Resident Evil: why Capcoms raids are a Revelation

Two chapters in, and so far Resident Evil Revelations 2 has been a thoroughly enjoyable episodic adventure. Even so, at times it feels like a series in the middle of an identity crisis: Capcom seemingly can’t quite decide whether its audience is in the mood for gung-ho action or would prefer the slower, more methodical approach of the series’ survival horror roots. It leads to a mild sense of unease during set-pieces where you’re encouraged to fire at will – after the previous hour has taught you to evade and stealth-knife enemies, to scavenge ammo rather than wasting it.

Raid mode has no such concerns, and little wonder: after all, enemies are far less scary when they’ve got purple health gauges over their heads and numbers flying out of their bodies as each round thuds home. Which isn’t to say that it lacks tension, of course. You’ll still get a shiver as you hear a guttural moan nearby and a zombie lunges forward as you round a blind corner. Or when a sprinter is racing your way as you frantically jam the final magnum bullet into the chamber, wondering whether you’ve got time to squeeze it off. Or when a lumbering monstrosity spawns behind you and you frantically waggle the left analogue to wriggle free from its sticky embrace before it chews your neck off.

It’s not entirely dissimilar to the celebrated Mercenaries mode of Resis 4, 5 and 6 in those respects, but that game was about learning stages by heart: through repeat plays you’d find the optimal route to maximise your combo, racing between spawn points and smashing crystals to beat your best score. Raid’s levels are more linear, though plenty varied in terms of layout and verticality. There’s an indoor facility with a tangle of walkways and purple energy barriers that can turn a route into a deadly cul-de-sac, while a walk in darkened woods can sometimes see creatures catching you unawares as they lurch out of the undergrowth. On the rare occasion you’re not tasked with simply routing all the enemies or reaching a goal before the clock runs down you might end up protecting crystals in a room with several entry points: you’ll hear nearby shrieks and shift the right analogue stick left and right anxiously, unsure from which direction they came. You’ll revisit the same areas as you progress through the stages, but there’s a new twist every time.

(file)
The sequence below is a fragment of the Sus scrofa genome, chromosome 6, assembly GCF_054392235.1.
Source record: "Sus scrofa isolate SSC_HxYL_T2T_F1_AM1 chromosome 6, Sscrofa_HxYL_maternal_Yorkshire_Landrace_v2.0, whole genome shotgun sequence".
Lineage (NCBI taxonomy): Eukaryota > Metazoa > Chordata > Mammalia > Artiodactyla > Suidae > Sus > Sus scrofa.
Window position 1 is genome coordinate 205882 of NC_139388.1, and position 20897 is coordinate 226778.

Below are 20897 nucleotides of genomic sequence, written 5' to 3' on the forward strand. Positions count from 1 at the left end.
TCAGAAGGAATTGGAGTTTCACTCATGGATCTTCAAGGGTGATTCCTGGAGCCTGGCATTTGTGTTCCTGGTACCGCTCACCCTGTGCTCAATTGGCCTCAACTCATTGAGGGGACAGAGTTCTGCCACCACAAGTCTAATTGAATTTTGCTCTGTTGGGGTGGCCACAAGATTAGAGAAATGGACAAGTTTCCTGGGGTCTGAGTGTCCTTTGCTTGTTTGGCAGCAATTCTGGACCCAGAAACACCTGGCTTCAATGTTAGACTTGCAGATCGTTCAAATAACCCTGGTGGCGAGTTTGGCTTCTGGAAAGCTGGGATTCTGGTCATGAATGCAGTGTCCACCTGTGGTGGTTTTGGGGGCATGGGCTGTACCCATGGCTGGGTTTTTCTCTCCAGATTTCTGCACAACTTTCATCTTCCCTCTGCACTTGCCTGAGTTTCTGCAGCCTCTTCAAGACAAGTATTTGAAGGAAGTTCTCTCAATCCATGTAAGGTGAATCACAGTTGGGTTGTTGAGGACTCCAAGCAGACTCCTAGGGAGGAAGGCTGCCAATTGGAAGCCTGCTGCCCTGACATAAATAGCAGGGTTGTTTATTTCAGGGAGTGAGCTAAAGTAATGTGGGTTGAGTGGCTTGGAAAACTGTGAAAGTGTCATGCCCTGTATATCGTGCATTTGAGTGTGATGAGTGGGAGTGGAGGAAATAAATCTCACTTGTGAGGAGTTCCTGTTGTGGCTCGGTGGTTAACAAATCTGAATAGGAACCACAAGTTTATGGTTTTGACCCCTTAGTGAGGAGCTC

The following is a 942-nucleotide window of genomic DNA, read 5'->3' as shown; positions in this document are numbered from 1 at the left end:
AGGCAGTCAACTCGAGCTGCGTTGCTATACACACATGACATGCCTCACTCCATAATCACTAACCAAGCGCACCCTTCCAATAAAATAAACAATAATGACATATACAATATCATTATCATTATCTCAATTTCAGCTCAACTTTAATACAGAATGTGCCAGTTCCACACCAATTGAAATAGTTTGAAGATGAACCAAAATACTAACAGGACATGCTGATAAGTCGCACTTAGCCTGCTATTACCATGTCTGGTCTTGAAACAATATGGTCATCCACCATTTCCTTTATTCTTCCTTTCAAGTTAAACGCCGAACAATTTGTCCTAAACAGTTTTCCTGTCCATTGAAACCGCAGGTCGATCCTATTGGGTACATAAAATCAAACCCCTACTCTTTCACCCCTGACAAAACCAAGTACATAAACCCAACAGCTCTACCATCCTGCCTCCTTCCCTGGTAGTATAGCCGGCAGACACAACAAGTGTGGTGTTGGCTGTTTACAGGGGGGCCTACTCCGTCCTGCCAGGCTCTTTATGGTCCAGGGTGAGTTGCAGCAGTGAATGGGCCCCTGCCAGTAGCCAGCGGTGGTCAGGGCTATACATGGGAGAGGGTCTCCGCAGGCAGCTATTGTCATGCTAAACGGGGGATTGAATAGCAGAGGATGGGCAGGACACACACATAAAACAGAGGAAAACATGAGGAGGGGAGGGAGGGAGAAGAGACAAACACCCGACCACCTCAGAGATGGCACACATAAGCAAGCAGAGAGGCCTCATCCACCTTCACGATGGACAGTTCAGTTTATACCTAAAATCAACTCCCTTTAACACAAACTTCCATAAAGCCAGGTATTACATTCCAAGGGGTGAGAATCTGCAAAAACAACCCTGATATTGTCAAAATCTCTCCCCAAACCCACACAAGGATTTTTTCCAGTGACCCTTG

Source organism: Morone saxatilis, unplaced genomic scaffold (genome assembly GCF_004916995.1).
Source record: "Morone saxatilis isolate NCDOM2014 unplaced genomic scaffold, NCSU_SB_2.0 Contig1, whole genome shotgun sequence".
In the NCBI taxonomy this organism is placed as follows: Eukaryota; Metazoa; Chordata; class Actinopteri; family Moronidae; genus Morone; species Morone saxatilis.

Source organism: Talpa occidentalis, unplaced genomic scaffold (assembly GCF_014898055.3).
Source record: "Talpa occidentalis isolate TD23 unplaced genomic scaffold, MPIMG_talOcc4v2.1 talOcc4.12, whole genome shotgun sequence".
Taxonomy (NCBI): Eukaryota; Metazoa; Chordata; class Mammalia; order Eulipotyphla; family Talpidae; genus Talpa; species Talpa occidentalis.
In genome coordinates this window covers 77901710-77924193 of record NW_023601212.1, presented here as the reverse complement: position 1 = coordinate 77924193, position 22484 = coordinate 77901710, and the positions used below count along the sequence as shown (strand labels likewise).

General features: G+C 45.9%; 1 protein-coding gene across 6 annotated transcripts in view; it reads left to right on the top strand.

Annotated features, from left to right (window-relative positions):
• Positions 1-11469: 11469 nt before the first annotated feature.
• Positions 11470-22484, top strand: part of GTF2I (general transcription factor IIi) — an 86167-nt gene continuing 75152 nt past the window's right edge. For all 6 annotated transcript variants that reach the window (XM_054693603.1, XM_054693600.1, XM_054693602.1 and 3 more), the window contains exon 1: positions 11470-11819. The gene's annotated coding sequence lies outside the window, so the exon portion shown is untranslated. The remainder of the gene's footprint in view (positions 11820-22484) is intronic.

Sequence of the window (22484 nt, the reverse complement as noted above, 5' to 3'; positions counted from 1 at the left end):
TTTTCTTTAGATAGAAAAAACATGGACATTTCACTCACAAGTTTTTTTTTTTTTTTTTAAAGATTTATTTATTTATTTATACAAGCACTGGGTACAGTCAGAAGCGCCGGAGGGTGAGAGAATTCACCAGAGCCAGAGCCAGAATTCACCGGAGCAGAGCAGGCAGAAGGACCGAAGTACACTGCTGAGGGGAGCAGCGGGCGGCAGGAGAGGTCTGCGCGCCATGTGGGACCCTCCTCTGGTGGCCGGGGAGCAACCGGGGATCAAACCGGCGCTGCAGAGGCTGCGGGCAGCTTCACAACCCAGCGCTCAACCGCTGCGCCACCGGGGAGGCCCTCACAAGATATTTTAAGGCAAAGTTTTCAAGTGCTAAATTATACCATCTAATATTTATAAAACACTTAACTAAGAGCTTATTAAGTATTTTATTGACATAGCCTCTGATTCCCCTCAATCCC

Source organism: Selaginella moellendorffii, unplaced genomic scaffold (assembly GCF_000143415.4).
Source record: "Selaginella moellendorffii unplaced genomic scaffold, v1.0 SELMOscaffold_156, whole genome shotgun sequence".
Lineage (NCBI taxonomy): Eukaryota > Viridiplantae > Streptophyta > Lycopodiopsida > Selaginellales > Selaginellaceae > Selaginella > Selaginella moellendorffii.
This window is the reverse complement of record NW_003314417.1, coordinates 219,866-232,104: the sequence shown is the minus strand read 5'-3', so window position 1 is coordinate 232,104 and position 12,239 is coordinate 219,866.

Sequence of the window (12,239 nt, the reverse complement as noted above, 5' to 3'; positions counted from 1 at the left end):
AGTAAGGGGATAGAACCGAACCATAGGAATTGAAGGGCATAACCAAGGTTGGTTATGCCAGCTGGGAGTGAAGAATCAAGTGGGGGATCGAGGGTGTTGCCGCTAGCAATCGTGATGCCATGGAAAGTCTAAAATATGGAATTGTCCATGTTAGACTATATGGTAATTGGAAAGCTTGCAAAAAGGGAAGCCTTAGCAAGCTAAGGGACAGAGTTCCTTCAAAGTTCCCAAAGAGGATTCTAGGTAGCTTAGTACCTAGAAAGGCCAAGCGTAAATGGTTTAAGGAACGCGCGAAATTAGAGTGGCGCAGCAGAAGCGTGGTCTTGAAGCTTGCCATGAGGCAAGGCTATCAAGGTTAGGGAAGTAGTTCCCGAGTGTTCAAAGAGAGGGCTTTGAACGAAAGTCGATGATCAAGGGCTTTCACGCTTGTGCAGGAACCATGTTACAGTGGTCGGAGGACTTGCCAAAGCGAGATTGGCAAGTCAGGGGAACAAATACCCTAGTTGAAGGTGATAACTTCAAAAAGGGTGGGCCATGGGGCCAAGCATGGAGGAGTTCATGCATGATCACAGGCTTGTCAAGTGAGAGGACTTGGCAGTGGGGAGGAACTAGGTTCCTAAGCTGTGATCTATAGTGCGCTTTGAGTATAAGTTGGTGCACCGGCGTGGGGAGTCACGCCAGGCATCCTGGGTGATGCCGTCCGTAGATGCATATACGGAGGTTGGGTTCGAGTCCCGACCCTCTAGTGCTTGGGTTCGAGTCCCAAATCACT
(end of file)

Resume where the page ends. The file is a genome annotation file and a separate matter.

The focus, then, is on learning the monsters. Over time you’ll instinctively know which ones to prioritise, where best to stand, when best to reload or switch weapons. Meanwhile, the arrival of enemy Elites – generic nasties with buffs commonly indicated by an icon above their heads – forces you to adapt your tactics on the fly. Only by following the trail of toxic smoke will you discover the location of otherwise invisible foes, while those with a Ready Brek-style orange glow will burst into flame on death (as opposed to redecorating the room with powdered oatmeal). Over time, as you level up and begin to master stages, these become less of a threat and more of an opportunity for efficient kills: wait until a glowing white enemy is in the middle of a mob and you can freeze the entire group in one shot. The trade-off, of course, is that they seem a lot less frightening in the main game. “Ah, it’s those guys again.”

There are lots of subtly brilliant little design choices here. Before you enter the fray you’re invited to refill your ammo – thus avoiding starting a stage and quitting when you realise you forgot to restock – while high-level characters can temporarily lower their stats to earn the medal you get from defeating a mission at or below the recommended level (the only way you can earn all of that stage’s five rewards is by completing the objectives in a single attempt). And I love the room you find yourself in before and between Raids, with its peaceful music echoing the relaxing ambience of the classic Resi save room, the calm before the storm.

And there’s plenty to do while you’re enjoying a breather between runs. You’ll equip skills, buy and upgrade new weapons, slot in parts to boost their reload speed or have them fire electric rounds, and even combine parts to boost their effectiveness. In my game, Barry Burton is a not-so-lean mean killing machine wielding a handgun that empties its chamber within a couple of seconds, but which reloads quickly and carries plenty of reserve ammo.

And yet it’s not just the classic characters that get their time in the sun. Poor old Pedro didn’t last long in pre-mutant form, but here he can charge into enemies with his drill. The Ill-fated Gina, meanwhile, has become my new favourite, if only because she can kill enemies with gestures. You have to be brave to wave your hand in front of a zombie’s face to make it fall over, but it’s so fantastically daft that I immediately decided to invest all my skill points in it.

Capcom’s obviously hoping the allure of the daily missions and the inherent appeal of the RPG-style levelling are what cajoles players into repeat plays. But for me it’s that wonderful, enduring silliness that’s keeping me hooked. For months, Destiny players have been banging on about the brilliance of Raids; now Resi fans can do likewise.

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